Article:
if I close to disappeared

Lisa Robertson
The Baudelaire Fractal

which I always want to call the Fractal Baudelaire

It’s a novel. It’s about subject positions.

p. 85

If I repeat the word girl very often, it’s for those who, like me, prefer the short monosyllable, its percussive force. I wonder if in repeating I might exhaust the designation that fixed me, flood it with lugubrious excess it named, and so convert the diminutive syllable to a terrain of the possible. Maybe this would be grace. Maybe. Would it be grace to aesthetically yield to the mystic obscenity of the word girl? She is allegorical, her body both lost and grotesquely multiple. She is estranged in a ruinous nostalgia for decorated immobility, enclosure, muteness. I want to force the category to produce, monstrously, a subjectivity outside subjection.

It’s about the literature and loitering.

p. 91

In reading I continuously discovered the extent my own incomprehension; it was so varied and complicated that it became my wealth.

The fragment that hooks — if I close to disappeared.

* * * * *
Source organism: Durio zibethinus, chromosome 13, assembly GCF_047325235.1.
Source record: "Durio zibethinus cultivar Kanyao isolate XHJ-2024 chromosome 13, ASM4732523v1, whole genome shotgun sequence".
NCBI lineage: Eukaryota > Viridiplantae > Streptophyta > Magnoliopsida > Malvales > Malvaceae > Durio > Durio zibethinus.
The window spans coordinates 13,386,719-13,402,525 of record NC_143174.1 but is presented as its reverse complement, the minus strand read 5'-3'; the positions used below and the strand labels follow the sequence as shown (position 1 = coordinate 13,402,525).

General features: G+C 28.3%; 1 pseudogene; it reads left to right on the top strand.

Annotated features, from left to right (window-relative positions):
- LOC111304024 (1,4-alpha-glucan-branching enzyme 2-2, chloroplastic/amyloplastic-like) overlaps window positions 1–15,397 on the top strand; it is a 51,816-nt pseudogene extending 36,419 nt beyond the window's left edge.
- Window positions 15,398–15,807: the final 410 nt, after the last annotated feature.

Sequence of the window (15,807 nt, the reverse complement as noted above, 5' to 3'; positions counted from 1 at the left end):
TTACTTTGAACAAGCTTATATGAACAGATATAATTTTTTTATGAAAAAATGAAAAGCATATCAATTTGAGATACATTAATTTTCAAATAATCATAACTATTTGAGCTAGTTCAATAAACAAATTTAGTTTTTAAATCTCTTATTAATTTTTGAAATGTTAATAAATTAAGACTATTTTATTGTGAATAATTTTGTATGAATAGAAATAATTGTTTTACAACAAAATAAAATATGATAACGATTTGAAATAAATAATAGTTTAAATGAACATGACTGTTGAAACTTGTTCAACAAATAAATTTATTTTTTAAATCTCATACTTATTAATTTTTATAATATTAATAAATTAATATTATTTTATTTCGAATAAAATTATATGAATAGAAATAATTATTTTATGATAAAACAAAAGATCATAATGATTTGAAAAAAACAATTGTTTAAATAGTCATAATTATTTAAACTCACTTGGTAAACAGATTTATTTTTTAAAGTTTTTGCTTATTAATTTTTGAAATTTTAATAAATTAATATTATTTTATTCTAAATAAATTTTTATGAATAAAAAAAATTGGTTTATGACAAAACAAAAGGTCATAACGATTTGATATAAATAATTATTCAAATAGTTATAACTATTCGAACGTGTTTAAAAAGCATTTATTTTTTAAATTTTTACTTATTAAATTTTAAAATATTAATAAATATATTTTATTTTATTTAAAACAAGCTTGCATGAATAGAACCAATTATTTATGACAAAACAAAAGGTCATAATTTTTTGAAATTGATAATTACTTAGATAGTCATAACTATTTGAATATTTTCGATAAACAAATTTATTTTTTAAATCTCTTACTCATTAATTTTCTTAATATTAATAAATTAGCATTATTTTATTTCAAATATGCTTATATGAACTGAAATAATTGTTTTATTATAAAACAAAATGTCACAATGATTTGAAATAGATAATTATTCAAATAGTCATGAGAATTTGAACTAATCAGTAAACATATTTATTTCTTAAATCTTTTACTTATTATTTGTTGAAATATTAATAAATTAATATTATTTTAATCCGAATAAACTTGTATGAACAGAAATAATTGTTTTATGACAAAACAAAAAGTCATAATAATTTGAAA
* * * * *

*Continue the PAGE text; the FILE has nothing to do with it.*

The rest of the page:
p. 74

If I was a monstrous slut, if I close to disappeared, if I confused aesthetics with the feeling of bodily risk, if I mistook ideology for sensation, anger for bravery, if I belatedly evaded an ambivalent erasure, I was in very good company.

Apparition again.

p. 93

This image would not be a means of appearing to a social given; rather, it would be the self-given permission to not disappear to oneself. When I recognized afresh the courage it takes for any girl to not disappear to herself, I am still shocked. Could the image of my own self-appearance open a possible world?

In short — I was hooked on the grammar of “if I close to disappeared” — sensing an ellipsis and not knowing how quite to reconstruct the fulness. And so the theme of
(in)visibility captured my attention and I found it inflected by a gendered lens.

And so for day 2915

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